comScore Jay Carney Smacks Down Question About Cost Of President’s Golf Outings

Jay Carney Smacks Down Question About Cost Of President’s Golf Outings

The fight for control over the post-sequester narrative continued Wednesday afternoon, as several reporters pressed White House Press Secretary Jay Carney on the decision to cancel tours of the White House, in order to avoid Secret Service furloughs and cutbacks. After squaring President Obama‘s assertion that canceling the tours was not the White House’s decision, Carney faced grilling from ABC News’ Jonathan Karl, who wondered what it costs for the President “to go and play golf?”

Canceling the White House tours has resulted in some fairly deadly PR, but the White House insists they had no choice, or rather, a worse choice. White House tours are arranged months in advance, though, and disappointed schoolchildren are notoriously unforgiving on budgetary matters.

In an interview with ABC News’ George Stephanopoulos, President Obama said that the decision to cancel the tours was “not a decision that went up to the White House,” and that he’s having the Secret Service review the possibility of accommodating some tours. “What I’m asking them is are there ways, for example, for us to accommodate school groups– you know, who may have traveled here with some bake sales. Can we make sure that– kids, potentially, can– can still come to tour?” the President said.

Fox News’ Ed Henry saw daylight between the President’s statement, and Carney’s statement that the White House canceled the tours. Carney explained that “the decision to cease providing Secret Service staff to the tours was made by the Secret Service,” which forced the White House to cancel the tours, because if the Secret Service can’t admit people to the grounds for tours, then there aren’t any people to give tours to.

Later in the briefing, ABC News’ Jonathan Karl grilled Carney over the cost of the tours, relative to other expenses. “The Secret Service told us that the tours cost $74,000 a week. How much is it going to cost for the President to travel later this week to Illinois?” Karl asked.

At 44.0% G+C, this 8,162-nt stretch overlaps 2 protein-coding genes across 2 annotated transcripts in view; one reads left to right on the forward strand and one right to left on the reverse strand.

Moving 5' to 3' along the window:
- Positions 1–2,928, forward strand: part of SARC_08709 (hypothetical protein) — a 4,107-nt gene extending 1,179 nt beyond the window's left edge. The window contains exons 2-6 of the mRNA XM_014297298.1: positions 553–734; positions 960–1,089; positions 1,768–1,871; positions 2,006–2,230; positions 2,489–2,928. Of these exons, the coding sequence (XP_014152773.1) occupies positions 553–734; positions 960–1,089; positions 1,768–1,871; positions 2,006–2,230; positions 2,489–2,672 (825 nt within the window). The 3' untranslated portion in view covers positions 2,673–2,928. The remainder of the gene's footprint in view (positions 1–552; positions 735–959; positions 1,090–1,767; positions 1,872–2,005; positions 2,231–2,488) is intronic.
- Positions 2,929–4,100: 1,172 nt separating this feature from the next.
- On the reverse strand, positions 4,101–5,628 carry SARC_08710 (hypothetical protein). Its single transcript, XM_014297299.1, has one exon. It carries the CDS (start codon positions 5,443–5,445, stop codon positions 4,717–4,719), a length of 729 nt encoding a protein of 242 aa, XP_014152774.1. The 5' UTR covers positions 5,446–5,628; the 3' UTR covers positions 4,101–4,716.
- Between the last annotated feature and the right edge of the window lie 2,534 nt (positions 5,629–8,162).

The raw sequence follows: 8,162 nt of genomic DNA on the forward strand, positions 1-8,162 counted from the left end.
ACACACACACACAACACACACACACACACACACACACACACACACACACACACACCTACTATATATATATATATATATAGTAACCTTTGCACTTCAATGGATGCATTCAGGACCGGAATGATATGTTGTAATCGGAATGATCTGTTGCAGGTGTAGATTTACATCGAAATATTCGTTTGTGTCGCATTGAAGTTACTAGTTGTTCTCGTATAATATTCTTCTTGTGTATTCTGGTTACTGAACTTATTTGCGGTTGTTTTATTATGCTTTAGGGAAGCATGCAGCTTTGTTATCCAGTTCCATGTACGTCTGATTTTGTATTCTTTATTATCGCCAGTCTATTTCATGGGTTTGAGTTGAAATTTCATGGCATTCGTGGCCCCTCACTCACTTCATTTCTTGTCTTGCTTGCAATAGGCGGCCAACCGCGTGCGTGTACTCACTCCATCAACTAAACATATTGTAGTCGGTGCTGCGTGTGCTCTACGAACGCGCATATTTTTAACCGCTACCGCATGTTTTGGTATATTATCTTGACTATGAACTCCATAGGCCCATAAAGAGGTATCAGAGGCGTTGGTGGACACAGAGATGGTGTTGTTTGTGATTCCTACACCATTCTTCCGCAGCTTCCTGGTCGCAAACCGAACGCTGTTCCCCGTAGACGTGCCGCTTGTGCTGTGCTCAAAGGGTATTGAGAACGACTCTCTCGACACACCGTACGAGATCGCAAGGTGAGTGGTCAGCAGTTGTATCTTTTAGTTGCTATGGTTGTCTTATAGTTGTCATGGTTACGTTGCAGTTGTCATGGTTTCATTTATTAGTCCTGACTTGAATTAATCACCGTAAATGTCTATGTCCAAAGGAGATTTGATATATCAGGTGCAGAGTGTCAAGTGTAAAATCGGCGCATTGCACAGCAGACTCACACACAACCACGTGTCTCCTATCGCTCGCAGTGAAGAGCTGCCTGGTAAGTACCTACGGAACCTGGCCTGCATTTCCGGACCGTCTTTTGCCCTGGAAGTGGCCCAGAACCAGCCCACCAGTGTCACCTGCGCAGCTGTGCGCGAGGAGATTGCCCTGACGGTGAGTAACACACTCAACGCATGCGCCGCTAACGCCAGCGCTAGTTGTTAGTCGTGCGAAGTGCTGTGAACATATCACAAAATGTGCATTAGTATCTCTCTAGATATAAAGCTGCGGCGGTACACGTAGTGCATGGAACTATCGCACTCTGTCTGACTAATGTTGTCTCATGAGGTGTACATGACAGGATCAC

“Well, the President is the President of the United States,” Carney replied, “and he is elected to represent all of the people. And he travels around the country, appropriately. I don’t have a figure on the cost of presidential travel. It is obviously something, as every President deals with because of security and staff, a significant undertaking. But the President has to travel around the country. He has to travel around the world. That is part of his job.”

“How much does it cost for him to go and play golf?” Karl shot back.

“Jon, again, you’re trivializing an impact here,” carney said. “People will lose their jobs. Three-quarters of a million people will lose their job.”

“This is about choices,” Karl said. “You have a certain amount of…”

“Right,” Carney interrupted, “The law stipulates what the costs will be for each agency. Those jobs will be lost, okay? And you can report on White House tours, or you can find out what the impacts are out in the real world, additional impacts are. This is a real-world impact here, and it is unfortunate. And it is an unhappy choice.”

“The fact of the matter is, Congress made this choice,” Carney continued. “Republicans made this choice. Their option was to do what they did a few months ago and delay the sequester to allow for time to try to negotiate a bigger deal. They chose not to because they refused to accept the principle that the well-off and well-connected ought to pay a little bit towards deficit reduction. That was a choice. And it was a choice that was presented to the American people as a home run, as something that was politically advantageous, in the back pocket of the Speaker of the House; it was a tea party victory. But there are consequences to that victory for the tea party, and the consequences are what we’ve been discussing today.”

Disappointing schoolkids is never good PR (even if you have a coequal branch of government to pin it on), so if the White House can find a way to put an end to those horrible optics, it should.

However, the exchange with Karl was a good example of Jay Carney’s style as press secretary. His predecessor, Robert Gibbs, was never shy about pushing back on the media, but Carney, as a former journalist himself, is particularly adept at pushing reporters’ buttons. Throughout today’s briefing, he repeated the theme that the press has been covering the sequester as a nothingburger, despite CBO estimates that it will cost 750,000 jobs and half-a-percent of GDP, yet obsessing about things like the White House tours.

It’s also interesting that Jon Karl pushed Carney on the President’s travel and golf expenses, when his own network’s George Stephanopoulos had Carney’s boss in the hot seat just yesterday. Unfortunately, we’ll never know how President Obama would have handled those questions.

Here’s the clip, from The White House:


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